June 1989

Barriers to Bicycle Helmet Use Among ChildrenResults of Focus Groups With Fourth, Fifth, and Sixth Graders

Author Affiliations

From the School of Public Health (Drs Howland and Ebert) and the Department of Pediatrics (Drs Sargent and Weitzman), Boston University School of Medicine; the Center for Survey Research, Boston City Hospital, University of Massachusetts, Boston (Dr Mangione); the Greater New Bedford (Mass) Community Health Center (Ms Mauceri); and Childhood Injury Prevention Program, Department of Health and Hospital, Boston, Mass (Ms Bond).

Am J Dis Child. 1989;143(6):741-744. doi:10.1001/archpedi.1989.02150180123033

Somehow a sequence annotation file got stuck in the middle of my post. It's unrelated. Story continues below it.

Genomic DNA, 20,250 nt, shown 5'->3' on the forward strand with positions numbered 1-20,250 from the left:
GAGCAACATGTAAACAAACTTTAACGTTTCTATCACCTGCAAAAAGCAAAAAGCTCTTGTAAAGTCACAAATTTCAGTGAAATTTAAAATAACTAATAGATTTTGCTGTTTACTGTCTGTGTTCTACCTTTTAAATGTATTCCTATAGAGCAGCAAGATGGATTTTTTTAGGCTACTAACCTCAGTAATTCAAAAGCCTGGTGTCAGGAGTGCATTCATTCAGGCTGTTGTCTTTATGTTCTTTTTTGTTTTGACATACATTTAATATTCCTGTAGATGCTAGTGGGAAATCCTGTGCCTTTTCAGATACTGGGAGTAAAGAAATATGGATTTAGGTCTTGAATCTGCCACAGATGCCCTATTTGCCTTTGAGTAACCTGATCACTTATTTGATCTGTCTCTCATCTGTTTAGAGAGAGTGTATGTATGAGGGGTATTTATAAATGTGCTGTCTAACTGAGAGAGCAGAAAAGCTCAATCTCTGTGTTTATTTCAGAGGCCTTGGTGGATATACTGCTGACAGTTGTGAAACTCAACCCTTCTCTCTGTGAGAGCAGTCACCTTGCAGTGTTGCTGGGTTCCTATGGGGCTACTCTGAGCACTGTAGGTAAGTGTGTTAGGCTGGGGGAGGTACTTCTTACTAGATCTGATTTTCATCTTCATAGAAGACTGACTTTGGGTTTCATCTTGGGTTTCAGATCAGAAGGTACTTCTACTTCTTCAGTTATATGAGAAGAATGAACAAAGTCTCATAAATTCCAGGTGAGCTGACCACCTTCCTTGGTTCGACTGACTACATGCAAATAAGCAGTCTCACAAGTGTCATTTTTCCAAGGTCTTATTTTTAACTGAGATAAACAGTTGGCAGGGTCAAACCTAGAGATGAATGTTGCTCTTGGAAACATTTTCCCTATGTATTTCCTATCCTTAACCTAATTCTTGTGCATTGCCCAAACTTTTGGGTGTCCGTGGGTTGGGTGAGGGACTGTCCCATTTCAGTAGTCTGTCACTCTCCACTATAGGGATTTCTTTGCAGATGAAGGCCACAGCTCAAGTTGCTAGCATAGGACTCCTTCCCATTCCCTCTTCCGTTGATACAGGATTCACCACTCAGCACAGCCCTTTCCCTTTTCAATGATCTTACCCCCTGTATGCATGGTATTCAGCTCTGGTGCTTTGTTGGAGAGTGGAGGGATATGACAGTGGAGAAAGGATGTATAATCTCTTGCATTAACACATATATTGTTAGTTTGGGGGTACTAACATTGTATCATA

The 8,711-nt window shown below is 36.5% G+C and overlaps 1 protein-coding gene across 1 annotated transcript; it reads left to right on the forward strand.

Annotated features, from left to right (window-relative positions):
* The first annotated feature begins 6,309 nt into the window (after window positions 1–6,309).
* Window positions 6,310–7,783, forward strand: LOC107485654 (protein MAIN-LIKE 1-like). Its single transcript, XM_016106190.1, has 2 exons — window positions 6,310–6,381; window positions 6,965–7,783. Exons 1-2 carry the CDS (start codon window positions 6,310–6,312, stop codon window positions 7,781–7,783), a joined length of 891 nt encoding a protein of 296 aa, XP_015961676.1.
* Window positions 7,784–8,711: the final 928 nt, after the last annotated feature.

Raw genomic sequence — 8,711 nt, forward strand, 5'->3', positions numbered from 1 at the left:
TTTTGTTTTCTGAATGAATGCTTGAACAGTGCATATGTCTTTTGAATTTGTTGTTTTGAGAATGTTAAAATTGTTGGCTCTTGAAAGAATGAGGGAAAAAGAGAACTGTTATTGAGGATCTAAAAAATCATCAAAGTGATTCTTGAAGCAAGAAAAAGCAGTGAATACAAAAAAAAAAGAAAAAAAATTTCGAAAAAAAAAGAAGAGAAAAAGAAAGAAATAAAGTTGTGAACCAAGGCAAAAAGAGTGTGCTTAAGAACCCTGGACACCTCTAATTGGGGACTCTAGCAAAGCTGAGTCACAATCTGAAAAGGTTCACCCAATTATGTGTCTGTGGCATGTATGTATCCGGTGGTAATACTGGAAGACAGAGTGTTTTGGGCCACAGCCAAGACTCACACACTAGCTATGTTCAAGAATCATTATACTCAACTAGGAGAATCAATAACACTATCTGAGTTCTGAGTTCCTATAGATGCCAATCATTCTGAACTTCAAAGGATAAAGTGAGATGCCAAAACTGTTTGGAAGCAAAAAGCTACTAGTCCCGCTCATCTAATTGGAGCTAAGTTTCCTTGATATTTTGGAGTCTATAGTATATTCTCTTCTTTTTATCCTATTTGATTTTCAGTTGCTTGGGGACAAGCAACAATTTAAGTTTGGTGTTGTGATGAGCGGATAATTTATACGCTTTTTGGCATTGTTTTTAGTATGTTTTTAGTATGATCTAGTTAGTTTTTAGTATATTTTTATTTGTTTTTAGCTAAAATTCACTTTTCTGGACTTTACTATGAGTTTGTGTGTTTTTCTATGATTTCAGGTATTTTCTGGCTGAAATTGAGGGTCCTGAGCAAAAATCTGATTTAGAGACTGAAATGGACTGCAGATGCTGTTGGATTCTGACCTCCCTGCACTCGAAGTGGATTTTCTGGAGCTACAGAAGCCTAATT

• As a preliminary step in the development of a school-based educational intervention to promote bicycle helmet use among children, focus group encounters were conducted with fourth, fifth, and sixth graders at three elementary schools in the Boston, Mass, area. Analysis of transcripts of encounter tape recordings indicated that (1) the prevalence of helmet ownership and use was low, (2) children were concerned that helmet use would invite derision from their peers, and (3) children tended to respect other children who wore helmets. We concluded that focus groups can be useful in conceptualizing health education interventions and suggest that school-based peer-led bicycle helmet programs may be effective in developing normative change toward helmet use among elementary schoolchildren.

(AJDC. 1989;143:741-744)